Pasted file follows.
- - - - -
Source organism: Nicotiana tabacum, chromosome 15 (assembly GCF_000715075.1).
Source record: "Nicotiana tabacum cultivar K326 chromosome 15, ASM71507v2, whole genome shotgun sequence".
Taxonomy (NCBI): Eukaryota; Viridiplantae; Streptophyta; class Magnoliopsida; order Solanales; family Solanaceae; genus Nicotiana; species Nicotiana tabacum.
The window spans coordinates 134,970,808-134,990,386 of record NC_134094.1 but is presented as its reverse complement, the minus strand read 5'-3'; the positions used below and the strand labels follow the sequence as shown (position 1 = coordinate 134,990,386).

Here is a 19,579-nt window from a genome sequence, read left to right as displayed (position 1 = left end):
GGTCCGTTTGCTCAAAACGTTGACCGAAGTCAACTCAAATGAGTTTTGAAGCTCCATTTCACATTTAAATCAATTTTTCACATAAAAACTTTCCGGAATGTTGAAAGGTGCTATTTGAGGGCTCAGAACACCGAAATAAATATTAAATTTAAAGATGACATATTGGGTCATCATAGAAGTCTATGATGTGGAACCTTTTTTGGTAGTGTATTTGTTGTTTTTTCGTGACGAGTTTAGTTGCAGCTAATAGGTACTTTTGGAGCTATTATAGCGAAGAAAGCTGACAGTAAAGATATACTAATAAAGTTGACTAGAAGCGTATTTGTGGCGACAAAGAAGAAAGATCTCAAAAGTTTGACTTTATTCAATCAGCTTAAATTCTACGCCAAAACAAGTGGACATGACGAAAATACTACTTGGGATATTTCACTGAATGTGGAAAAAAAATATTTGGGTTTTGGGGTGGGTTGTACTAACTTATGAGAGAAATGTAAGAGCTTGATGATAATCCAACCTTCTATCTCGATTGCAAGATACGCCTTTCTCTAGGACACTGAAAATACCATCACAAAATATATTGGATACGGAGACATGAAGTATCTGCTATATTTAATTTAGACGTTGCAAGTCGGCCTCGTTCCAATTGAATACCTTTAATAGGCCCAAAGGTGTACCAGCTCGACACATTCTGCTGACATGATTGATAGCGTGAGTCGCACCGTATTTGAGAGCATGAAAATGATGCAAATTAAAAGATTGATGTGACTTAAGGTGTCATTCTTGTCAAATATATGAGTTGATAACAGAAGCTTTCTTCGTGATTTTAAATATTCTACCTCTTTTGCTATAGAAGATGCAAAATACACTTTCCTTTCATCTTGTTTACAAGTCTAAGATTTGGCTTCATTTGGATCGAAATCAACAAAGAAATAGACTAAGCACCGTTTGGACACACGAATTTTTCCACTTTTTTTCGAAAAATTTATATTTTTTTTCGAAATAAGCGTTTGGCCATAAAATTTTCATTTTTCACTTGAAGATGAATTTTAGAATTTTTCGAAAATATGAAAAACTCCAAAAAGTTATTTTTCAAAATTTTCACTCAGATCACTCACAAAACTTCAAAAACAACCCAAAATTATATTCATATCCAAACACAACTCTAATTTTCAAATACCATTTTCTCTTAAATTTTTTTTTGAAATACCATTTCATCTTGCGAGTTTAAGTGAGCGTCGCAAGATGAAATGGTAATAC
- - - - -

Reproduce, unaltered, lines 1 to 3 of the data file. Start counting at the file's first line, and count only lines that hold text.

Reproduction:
Source organism: Nicotiana tabacum, chromosome 15 (assembly GCF_000715075.1).
Source record: "Nicotiana tabacum cultivar K326 chromosome 15, ASM71507v2, whole genome shotgun sequence".
Taxonomy (NCBI): Eukaryota; Viridiplantae; Streptophyta; class Magnoliopsida; order Solanales; family Solanaceae; genus Nicotiana; species Nicotiana tabacum.